Dismiss Notice
Join Physics Forums Today!
The friendliest, high quality science and math community on the planet! Everyone who loves science is here!

Inverse of radical function

  1. Jul 17, 2011 #1
    1. The problem statement, all variables and given/known data
    Find the inverse of each of the following functions

    2. Relevant equations

    y= [sqrt] x^2 + 9
    3. The attempt at a solution

    y = [sqrt] x^2 +9
    x= [sqrt] y^2 +9
    x-3= y

    I did the sqrt of 9, and sqrted y and its wrong.

    The answer is apparently y=+/(plusminus) [sqrt]x^2 -9 .. How do you solve this?
  2. jcsd
  3. Jul 17, 2011 #2
  4. Jul 17, 2011 #3


    User Avatar
    Science Advisor
    Homework Helper

    Hi Nelo! :smile:

    (have a square-root: √ and try using the X2 icon just above the Reply box :wink:)
    How did you get that second line? :confused:
  5. Jul 17, 2011 #4
    Its an inverse...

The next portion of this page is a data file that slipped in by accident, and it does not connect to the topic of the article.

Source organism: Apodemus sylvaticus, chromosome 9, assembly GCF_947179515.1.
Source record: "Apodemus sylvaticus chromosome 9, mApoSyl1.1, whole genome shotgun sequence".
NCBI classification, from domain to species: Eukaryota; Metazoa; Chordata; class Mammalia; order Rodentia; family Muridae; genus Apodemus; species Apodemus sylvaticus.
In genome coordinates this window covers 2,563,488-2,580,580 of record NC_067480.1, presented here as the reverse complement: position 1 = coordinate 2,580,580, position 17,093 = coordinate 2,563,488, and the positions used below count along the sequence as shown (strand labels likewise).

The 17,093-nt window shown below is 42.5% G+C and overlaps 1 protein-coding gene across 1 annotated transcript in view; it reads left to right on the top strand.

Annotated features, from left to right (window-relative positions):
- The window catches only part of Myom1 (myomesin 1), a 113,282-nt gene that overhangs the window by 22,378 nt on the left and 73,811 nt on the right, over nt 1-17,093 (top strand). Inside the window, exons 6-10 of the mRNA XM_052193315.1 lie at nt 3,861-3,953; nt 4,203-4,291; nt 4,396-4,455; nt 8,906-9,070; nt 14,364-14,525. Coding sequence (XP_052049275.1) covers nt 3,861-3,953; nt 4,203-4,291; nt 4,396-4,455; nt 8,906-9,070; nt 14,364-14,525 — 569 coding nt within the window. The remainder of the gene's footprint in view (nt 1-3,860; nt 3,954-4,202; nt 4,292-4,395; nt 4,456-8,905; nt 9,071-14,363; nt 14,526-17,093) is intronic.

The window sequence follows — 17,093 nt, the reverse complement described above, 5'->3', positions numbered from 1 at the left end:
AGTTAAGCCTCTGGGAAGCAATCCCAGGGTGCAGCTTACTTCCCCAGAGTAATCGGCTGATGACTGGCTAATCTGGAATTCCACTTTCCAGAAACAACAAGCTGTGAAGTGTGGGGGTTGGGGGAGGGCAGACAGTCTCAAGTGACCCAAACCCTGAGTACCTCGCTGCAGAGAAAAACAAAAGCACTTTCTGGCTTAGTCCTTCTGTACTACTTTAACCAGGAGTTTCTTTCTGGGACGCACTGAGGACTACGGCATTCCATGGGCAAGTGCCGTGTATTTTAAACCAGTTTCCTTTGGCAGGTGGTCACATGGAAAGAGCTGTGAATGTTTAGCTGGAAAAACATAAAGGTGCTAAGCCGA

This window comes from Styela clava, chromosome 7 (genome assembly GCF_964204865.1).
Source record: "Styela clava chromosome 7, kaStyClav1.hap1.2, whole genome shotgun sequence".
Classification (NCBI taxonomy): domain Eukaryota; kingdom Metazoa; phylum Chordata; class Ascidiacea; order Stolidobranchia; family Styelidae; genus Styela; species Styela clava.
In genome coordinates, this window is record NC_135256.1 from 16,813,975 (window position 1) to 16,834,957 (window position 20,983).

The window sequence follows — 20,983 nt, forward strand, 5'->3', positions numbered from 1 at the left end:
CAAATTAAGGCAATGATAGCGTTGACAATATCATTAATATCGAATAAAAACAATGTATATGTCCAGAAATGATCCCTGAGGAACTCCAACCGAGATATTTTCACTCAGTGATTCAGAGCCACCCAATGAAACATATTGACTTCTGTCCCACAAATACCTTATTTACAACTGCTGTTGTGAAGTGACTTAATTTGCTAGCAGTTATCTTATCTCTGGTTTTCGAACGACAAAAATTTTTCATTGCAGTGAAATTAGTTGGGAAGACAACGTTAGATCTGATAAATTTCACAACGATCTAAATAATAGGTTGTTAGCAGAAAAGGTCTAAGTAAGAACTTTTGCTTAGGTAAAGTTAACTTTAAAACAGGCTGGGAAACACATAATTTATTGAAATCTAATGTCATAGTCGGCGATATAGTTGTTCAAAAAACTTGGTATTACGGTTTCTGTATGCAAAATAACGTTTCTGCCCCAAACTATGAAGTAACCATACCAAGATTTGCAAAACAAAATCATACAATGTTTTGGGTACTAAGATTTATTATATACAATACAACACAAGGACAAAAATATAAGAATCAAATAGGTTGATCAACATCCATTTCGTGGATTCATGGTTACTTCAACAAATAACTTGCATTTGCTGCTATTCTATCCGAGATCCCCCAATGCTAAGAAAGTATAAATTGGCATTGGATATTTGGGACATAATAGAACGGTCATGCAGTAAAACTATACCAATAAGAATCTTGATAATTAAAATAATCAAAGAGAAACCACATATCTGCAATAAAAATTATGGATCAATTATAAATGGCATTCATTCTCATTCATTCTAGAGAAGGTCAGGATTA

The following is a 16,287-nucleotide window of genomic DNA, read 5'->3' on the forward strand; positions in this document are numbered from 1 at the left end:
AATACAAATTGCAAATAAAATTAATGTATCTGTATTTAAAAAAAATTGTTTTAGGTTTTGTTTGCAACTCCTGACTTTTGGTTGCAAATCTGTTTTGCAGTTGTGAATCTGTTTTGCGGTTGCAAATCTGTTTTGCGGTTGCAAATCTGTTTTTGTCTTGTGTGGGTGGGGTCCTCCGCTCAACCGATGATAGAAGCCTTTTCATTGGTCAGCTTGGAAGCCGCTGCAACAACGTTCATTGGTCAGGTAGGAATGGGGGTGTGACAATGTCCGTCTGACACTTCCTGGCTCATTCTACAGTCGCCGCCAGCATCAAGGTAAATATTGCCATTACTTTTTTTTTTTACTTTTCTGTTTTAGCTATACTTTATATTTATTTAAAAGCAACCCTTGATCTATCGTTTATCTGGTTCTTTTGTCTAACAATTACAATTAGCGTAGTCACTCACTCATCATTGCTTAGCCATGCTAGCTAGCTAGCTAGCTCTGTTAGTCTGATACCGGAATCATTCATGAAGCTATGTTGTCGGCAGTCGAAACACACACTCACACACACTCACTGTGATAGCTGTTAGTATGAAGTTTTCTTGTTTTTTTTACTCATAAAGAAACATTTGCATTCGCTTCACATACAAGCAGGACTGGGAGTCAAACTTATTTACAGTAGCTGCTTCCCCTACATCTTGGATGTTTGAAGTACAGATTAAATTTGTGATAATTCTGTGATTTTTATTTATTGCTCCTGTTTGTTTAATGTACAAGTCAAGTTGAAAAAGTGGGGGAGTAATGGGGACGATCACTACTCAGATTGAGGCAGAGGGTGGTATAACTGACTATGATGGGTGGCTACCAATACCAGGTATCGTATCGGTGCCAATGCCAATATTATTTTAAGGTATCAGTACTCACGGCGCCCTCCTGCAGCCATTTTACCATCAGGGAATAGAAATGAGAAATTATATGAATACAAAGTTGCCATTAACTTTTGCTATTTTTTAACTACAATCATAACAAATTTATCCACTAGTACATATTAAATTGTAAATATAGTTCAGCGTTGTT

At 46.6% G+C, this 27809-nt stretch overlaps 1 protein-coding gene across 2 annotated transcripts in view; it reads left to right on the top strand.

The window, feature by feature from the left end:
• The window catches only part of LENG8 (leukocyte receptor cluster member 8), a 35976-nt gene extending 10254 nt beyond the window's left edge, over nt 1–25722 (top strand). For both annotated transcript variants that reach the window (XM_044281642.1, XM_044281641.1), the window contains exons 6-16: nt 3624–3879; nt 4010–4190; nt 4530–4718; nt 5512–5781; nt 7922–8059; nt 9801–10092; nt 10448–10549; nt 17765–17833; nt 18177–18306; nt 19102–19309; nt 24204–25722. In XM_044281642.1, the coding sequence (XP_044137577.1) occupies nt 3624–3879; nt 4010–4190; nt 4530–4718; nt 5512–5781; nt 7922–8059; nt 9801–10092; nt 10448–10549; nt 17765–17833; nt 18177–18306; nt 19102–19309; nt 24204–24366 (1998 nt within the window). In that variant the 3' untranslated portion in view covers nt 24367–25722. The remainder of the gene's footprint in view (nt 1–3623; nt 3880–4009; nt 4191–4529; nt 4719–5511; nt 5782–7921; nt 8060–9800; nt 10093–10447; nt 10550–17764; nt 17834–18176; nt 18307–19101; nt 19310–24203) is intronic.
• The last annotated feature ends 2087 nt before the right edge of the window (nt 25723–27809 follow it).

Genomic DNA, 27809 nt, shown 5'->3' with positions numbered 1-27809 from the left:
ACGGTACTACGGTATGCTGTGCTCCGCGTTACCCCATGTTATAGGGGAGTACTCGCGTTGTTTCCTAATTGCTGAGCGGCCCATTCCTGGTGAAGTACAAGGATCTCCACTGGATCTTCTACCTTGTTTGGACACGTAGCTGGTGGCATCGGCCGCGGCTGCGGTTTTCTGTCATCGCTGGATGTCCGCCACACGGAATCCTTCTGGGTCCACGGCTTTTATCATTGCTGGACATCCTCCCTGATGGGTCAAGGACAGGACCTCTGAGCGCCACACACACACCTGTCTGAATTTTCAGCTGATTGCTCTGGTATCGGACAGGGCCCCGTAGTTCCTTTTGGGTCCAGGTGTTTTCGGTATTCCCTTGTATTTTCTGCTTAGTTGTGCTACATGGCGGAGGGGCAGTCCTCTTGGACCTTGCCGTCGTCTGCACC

6. Jul 17, 2011 #5


    User Avatar
    Science Advisor
    Homework Helper

    No it isn't. :redface:

    Write it out in full before trying to invert it. :smile:
  7. Jul 17, 2011 #6


    User Avatar
    Homework Helper

    Need some parentheses. I don't know if you mean
    [itex]y = \sqrt{x^2} + 9[/itex]
    [itex]y = \sqrt{x^2 + 9}[/itex]

    Looks like the 9 is INSIDE the square root. You got it completely wrong from line 2 to line 3. From line 2, square both sides, and then subtract the 9. Then solve for y.
  8. Jul 18, 2011 #7


    User Avatar
    Science Advisor

    There are two commonly taught ways to find inverses of functions:
    1) First solve y= f(x) for x, then swap x and y.
    2) First swap x and, y, then solve for y.

    So given [itex]f(x)= \sqrt{x^2+ 9}[/itex], you can write that, first, as [itex]y= \sqrt{x^2+ 9}[/itex] then swap x and y to write [itex]x= \sqrt{y^2+ 9}[/itex].

    However, it is not true that [itex]\sqrt{a^2+ b^2}= a+ b[/itex]. For example, [itex]\sqrt{9+ 16}= \sqrt{25}= 5[/itex], not [itex]\sqrt{9}+ \sqrt{16}= 3+ 4= 7[/itex].

    In order to solve [itex]x= \sqrt{y^2+ 9}[/itex] for y, start by squaring both sides.
Share this great discussion with others via Reddit, Google+, Twitter, or Facebook